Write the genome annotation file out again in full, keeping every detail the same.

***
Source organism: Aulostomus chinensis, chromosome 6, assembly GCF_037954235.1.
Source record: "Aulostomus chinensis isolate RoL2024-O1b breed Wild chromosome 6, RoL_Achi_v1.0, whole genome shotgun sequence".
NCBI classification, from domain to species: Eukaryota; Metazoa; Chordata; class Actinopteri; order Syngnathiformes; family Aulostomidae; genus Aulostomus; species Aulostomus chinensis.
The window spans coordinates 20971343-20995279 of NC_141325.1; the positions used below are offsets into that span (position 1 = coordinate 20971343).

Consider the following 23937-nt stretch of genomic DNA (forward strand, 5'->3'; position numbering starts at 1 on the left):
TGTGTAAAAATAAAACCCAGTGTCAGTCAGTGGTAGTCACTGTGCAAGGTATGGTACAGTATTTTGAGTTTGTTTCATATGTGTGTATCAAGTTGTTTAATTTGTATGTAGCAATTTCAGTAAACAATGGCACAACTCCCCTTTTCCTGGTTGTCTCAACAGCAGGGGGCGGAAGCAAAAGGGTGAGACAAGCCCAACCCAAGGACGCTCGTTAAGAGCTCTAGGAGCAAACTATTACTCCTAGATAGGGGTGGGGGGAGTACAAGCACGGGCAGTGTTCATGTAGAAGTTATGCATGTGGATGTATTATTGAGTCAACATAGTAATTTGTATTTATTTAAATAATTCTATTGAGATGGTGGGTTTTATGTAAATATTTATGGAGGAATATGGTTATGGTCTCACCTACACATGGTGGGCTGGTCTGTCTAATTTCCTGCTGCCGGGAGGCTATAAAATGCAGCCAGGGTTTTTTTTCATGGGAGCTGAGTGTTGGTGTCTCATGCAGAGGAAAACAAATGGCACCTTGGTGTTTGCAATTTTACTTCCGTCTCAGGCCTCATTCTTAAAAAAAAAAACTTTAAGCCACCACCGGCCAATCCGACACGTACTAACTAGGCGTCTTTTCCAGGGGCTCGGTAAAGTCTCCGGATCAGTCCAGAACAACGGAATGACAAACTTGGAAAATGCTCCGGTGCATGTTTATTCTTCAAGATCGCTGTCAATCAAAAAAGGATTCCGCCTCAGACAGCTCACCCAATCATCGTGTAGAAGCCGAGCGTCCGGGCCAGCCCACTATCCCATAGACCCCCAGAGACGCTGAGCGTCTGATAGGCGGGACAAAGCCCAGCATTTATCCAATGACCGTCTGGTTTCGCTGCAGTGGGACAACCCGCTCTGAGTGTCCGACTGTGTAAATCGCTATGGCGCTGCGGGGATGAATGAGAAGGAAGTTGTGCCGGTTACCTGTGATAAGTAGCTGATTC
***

Source organism: Aulostomus chinensis, chromosome 6, assembly GCF_037954235.1.
Source record: "Aulostomus chinensis isolate RoL2024-O1b breed Wild chromosome 6, RoL_Achi_v1.0, whole genome shotgun sequence".
NCBI classification, from domain to species: Eukaryota; Metazoa; Chordata; class Actinopteri; order Syngnathiformes; family Aulostomidae; genus Aulostomus; species Aulostomus chinensis.
The window spans coordinates 20971343-20995279 of NC_141325.1; the positions used below are offsets into that span (position 1 = coordinate 20971343).

Consider the following 23937-nt stretch of genomic DNA (forward strand, 5'->3'; position numbering starts at 1 on the left):
TGTGTAAAAATAAAACCCAGTGTCAGTCAGTGGTAGTCACTGTGCAAGGTATGGTACAGTATTTTGAGTTTGTTTCATATGTGTGTATCAAGTTGTTTAATTTGTATGTAGCAATTTCAGTAAACAATGGCACAACTCCCCTTTTCCTGGTTGTCTCAACAGCAGGGGGCGGAAGCAAAAGGGTGAGACAAGCCCAACCCAAGGACGCTCGTTAAGAGCTCTAGGAGCAAACTATTACTCCTAGATAGGGGTGGGGGGAGTACAAGCACGGGCAGTGTTCATGTAGAAGTTATGCATGTGGATGTATTATTGAGTCAACATAGTAATTTGTATTTATTTAAATAATTCTATTGAGATGGTGGGTTTTATGTAAATATTTATGGAGGAATATGGTTATGGTCTCACCTACACATGGTGGGCTGGTCTGTCTAATTTCCTGCTGCCGGGAGGCTATAAAATGCAGCCAGGGTTTTTTTTCATGGGAGCTGAGTGTTGGTGTCTCATGCAGAGGAAAACAAATGGCACCTTGGTGTTTGCAATTTTACTTCCGTCTCAGGCCTCATTCTTAAAAAAAAAAACTTTAAGCCACCACCGGCCAATCCGACACGTACTAACTAGGCGTCTTTTCCAGGGGCTCGGTAAAGTCTCCGGATCAGTCCAGAACAACGGAATGACAAACTTGGAAAATGCTCCGGTGCATGTTTATTCTTCAAGATCGCTGTCAATCAAAAAAGGATTCCGCCTCAGACAGCTCACCCAATCATCGTGTAGAAGCCGAGCGTCCGGGCCAGCCCACTATCCCATAGACCCCCAGAGACGCTGAGCGTCTGATAGGCGGGACAAAGCCCAGCATTTATCCAATGACCGTCTGGTTTCGCTGCAGTGGGACAACCCGCTCTGAGTGTCCGACTGTGTAAATCGCTATGGCGCTGCGGGGATGAATGAGAAGGAAGTTGTGCCGGTTACCTGTGATAAGTAGCTGATTC